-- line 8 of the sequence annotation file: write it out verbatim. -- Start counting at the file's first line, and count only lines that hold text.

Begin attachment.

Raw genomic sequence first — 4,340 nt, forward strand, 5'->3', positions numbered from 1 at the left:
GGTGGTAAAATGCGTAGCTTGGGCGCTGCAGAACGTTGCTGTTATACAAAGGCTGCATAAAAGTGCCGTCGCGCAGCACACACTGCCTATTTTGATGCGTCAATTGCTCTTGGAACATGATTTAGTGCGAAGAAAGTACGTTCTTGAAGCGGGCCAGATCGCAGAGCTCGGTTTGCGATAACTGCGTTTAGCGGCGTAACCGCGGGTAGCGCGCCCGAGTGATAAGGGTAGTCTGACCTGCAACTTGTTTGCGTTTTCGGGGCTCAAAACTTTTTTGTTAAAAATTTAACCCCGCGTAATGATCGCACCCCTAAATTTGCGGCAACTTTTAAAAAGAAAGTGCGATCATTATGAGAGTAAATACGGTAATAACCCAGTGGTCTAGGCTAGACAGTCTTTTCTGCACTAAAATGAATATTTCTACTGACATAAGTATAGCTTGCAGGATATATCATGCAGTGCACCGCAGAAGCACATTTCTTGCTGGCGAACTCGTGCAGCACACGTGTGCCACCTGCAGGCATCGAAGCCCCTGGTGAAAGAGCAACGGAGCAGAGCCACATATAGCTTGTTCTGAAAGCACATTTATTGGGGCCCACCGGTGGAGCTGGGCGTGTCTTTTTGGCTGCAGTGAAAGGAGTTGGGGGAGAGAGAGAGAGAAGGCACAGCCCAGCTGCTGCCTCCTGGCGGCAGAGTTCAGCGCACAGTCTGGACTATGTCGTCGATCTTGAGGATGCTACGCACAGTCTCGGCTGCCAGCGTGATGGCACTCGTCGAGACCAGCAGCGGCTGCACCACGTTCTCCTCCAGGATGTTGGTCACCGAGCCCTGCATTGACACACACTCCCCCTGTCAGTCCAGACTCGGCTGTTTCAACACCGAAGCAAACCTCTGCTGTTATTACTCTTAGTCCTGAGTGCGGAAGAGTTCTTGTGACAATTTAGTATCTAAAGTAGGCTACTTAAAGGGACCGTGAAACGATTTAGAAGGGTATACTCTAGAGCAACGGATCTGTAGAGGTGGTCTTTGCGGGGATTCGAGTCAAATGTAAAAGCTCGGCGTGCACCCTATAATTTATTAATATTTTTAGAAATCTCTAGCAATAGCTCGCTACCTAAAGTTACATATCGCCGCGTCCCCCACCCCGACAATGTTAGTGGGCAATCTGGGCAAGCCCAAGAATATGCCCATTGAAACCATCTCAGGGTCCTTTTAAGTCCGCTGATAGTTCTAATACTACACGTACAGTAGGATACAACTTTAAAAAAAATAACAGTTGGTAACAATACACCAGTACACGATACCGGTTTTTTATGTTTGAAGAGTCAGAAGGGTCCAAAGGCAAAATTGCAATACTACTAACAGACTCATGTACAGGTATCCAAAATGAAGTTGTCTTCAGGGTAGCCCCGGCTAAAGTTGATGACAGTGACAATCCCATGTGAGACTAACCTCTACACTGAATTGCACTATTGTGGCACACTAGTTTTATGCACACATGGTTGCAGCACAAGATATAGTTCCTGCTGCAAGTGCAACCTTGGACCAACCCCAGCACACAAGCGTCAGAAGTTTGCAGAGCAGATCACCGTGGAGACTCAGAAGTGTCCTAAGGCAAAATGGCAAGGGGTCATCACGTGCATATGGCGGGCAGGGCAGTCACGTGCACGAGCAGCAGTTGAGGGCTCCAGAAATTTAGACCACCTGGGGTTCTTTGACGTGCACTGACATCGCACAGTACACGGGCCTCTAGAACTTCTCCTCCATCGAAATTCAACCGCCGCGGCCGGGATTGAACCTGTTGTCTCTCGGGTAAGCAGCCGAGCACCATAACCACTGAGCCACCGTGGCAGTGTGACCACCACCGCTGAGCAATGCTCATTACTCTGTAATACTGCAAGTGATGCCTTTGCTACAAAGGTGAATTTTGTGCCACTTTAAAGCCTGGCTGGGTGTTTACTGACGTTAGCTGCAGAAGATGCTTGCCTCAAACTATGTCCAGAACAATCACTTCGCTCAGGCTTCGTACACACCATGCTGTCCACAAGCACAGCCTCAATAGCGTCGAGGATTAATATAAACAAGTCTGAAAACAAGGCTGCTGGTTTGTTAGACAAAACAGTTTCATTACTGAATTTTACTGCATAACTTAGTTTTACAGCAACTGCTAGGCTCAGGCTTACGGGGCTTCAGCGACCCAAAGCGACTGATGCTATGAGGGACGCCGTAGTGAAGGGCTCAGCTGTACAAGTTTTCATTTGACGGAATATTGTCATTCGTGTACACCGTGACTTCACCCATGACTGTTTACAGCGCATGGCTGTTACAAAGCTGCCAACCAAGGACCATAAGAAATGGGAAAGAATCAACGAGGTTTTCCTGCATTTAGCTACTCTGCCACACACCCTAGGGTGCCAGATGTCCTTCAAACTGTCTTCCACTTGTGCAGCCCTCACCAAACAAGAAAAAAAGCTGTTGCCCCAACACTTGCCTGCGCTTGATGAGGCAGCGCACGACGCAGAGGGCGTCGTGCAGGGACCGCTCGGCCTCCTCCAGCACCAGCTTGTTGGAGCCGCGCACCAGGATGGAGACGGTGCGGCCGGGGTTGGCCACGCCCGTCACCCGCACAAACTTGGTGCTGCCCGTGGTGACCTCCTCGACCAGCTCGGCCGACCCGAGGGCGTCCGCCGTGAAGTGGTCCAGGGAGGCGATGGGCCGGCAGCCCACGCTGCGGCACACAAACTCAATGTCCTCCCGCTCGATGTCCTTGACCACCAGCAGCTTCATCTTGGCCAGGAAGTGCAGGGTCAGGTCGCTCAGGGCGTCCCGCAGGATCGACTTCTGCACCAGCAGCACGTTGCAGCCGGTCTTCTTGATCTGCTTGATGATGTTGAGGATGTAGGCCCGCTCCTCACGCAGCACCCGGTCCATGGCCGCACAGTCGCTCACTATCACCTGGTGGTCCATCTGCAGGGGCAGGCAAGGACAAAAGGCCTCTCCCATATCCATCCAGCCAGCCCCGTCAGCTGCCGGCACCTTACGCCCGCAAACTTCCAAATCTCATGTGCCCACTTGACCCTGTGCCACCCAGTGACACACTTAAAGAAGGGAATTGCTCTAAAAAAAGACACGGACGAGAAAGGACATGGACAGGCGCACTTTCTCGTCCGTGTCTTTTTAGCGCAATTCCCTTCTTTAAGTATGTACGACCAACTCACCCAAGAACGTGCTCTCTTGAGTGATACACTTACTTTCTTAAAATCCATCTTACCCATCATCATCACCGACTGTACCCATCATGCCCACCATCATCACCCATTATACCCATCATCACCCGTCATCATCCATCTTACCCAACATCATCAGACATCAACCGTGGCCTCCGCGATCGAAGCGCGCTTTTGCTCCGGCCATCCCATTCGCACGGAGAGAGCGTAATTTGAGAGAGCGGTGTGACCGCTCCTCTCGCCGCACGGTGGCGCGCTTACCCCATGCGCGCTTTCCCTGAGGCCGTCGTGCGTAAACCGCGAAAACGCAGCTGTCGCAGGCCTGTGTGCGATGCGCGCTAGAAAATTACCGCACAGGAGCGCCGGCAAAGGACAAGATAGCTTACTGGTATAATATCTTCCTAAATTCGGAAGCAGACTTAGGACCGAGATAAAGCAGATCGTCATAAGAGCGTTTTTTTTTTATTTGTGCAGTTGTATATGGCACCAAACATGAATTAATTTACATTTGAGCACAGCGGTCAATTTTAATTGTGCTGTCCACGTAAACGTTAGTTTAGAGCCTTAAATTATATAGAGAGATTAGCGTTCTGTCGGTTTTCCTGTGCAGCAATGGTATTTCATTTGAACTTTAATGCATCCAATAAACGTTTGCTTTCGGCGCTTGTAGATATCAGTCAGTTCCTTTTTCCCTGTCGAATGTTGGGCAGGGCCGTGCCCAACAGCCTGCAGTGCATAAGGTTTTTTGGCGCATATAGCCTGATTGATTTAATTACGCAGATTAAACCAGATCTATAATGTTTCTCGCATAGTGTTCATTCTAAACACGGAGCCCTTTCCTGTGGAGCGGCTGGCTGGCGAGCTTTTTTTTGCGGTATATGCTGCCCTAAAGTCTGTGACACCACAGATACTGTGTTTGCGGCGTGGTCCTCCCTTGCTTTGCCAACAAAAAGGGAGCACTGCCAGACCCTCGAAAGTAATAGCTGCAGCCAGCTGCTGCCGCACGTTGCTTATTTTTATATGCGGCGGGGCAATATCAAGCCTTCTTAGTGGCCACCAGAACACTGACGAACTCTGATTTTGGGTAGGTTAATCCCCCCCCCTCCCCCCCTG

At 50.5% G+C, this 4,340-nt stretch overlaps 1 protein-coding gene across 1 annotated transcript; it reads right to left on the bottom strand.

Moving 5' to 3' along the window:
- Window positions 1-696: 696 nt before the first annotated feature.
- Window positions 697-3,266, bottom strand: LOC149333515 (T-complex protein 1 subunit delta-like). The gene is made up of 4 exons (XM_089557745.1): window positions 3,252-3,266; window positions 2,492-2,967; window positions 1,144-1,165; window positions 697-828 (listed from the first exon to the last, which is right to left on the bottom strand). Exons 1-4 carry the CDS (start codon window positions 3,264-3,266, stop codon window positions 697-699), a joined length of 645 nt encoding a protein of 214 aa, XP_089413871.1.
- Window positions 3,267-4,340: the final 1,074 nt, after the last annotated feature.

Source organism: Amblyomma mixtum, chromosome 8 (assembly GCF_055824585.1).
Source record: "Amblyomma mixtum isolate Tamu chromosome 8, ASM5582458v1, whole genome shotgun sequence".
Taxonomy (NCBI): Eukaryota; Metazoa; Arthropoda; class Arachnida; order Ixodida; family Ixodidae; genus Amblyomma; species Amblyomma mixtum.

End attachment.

Source organism: Amblyomma mixtum, chromosome 8 (assembly GCF_055824585.1).